Secondly, fellow Capo owner and electronics whizz Michele from Italy (MCR on AF1 forum) got in touch about his Mk3 ‘Capogiro’ unit. Based on the BMW Dynamic Brake Light system, it uses a microcontroller and a 3-axis gyro/accelerometer unit to control the brake light and hazard warning lights, as well as having other useful outputs. In a nutshell the DBL function is:
- Normal brake light function under all light/medium braking conditions
- Brake light pulsed at 5Hz when braking hard (>0.35g) from between 14Kmh (9mph) and 60Kmh (37mph)
- Below 5Kmh (3mph) normal brake light function is restored
- If still braking hard at below 5Kmh (3mph), the hazard lights are turned on automatically
- They will then remain on for 60 seconds OR until the speed is greater than 20Kmh (12mph) for xx seconds
This then is the primary function of the unit. But Michele didn’t stop there, he’s added a raft of other useful functions as well, including:
- Add a handlebar switch and you have rider switchable hazard warning lights
- Drop the bike on its side and the opposite (high side) pair of indicators will operate in a kind of half-hazard mode to alert others of an obstruction on the road
- Leave the indicators on too long and the system will give you an audible alarm to remind you to turn them off …. who hasn’t done that!
- A basic but useful alarm function. Add a hidden switch and intercept a relay and the unit will use the gyros and accelerometers to know if it’s being moved and set off the horn/hazards as well as immobilise the engine.
- It also has the ability to do what Aprilia never did – keep the headlights switched off until the engine is running, then turn them on, vastly reducing battery drain on starting.
- And last but not least the ability to interface with an eCall device that alerts others that you may need assistance.
Each of these functions is well thought out with outputs all protected and battery status being analysed so as to not activate certain functions which could possibly prevent the bike from starting due to low voltage. All in all, a well thought out and professionally built unit. All this fits into a neat 122mm * 39mm * 31mm package that is designed to locate on top of the headlight behind the windscreen. Granted, if you use all the functions then there are a fair few wires to be connected, but if you don’t want to use a particularly function(s) then just don’t hook up those particular wires, easy! And the cost for this little box of wizardry …… currently €120, not cheap granted, but for the safety features and added additional functions thrown in, I think it’s well worth the money. You can download a copy of the installation instructions in English HERE or in Italian HERE.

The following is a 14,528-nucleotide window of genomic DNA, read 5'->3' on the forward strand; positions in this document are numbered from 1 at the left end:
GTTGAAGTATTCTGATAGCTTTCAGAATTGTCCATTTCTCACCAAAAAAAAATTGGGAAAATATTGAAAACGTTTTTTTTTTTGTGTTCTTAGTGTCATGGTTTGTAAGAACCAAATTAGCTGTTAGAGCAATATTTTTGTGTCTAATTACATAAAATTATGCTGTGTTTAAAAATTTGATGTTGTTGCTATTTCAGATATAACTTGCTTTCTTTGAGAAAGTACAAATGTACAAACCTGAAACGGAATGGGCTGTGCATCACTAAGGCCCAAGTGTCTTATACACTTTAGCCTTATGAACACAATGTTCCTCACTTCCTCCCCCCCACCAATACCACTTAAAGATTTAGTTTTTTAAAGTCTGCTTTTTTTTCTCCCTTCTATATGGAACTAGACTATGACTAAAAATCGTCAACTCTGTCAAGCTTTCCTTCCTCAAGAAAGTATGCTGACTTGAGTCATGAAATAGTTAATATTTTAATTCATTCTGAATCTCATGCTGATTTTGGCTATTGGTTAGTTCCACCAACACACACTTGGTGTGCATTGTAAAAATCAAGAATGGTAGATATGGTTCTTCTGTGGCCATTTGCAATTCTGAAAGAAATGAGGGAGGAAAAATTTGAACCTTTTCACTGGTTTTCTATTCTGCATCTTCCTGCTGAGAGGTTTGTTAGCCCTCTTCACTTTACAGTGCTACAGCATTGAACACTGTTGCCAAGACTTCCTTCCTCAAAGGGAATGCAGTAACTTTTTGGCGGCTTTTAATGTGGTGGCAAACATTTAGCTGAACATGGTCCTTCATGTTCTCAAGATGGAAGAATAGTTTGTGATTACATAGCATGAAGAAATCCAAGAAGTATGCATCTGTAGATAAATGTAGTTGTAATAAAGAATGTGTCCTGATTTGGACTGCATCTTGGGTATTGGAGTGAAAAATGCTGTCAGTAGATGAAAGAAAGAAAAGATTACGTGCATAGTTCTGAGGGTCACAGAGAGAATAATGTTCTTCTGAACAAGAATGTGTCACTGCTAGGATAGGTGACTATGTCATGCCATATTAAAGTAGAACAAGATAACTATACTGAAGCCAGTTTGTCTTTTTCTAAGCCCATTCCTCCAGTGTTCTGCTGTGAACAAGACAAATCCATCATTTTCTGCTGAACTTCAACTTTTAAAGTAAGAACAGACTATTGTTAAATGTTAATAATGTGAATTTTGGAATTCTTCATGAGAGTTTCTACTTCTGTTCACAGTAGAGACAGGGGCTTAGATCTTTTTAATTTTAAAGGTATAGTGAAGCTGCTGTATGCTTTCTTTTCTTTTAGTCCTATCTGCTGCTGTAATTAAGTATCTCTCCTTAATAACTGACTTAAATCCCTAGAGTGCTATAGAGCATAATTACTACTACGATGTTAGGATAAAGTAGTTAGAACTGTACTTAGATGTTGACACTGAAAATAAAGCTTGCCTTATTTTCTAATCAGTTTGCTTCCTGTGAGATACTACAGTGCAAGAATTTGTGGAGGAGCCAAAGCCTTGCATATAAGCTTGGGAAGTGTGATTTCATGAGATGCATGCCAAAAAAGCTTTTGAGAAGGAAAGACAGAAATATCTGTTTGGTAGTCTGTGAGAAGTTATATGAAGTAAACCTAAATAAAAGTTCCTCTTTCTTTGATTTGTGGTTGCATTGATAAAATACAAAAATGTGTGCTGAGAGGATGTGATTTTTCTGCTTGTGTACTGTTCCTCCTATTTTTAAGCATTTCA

OK, sounds great but is it legal to use? Well BMW have added a similar system because it conforms to EU legislation and they sell bikes fitted with it in the UK. But the fact is they DO appear to fall foul of the Highway Code rule 116 (watch their own videos):
“….. You MUST NOT use hazard warning lights while driving or being towed unless you are on a motorway or unrestricted dual carriageway and you need to warn drivers behind you of a hazard or obstruction ahead. …… “
In other words, if the hazard lights activate while moving on any other road than motorways/unrestricted dual carriageways then that’s a legal no-no …. even if it is helping to save your pride and joy (and skin) from some inattentive muppet driving too close behind!
So the bottom line seems to be that a big manufacturer can bend the rules but we, no doubt cannot. Fitting it then may be legally questionable, on the other hand if it increases safety, makes no visible changes to your bike in day-to-day use AND will most likely never be noticed during an MOT test or roadside inspection ……….. well then that’s up to you, I cannot condone anything that would possibly break local or international law in any way shape or form, no siree Bob. Me? I’m only testing it off-road of course. 😉
If you’re interested in more information or would like to buy on, please drop me a line with your details and I’ll forward them to michele for you.
And that just leaves me to express my own gratitude to Michele for not only sending me a Capogiro to try, but also sharing ‘under the bonnet’ details so that I can get a better understanding of how the functions work. I owe you one Michele! 😀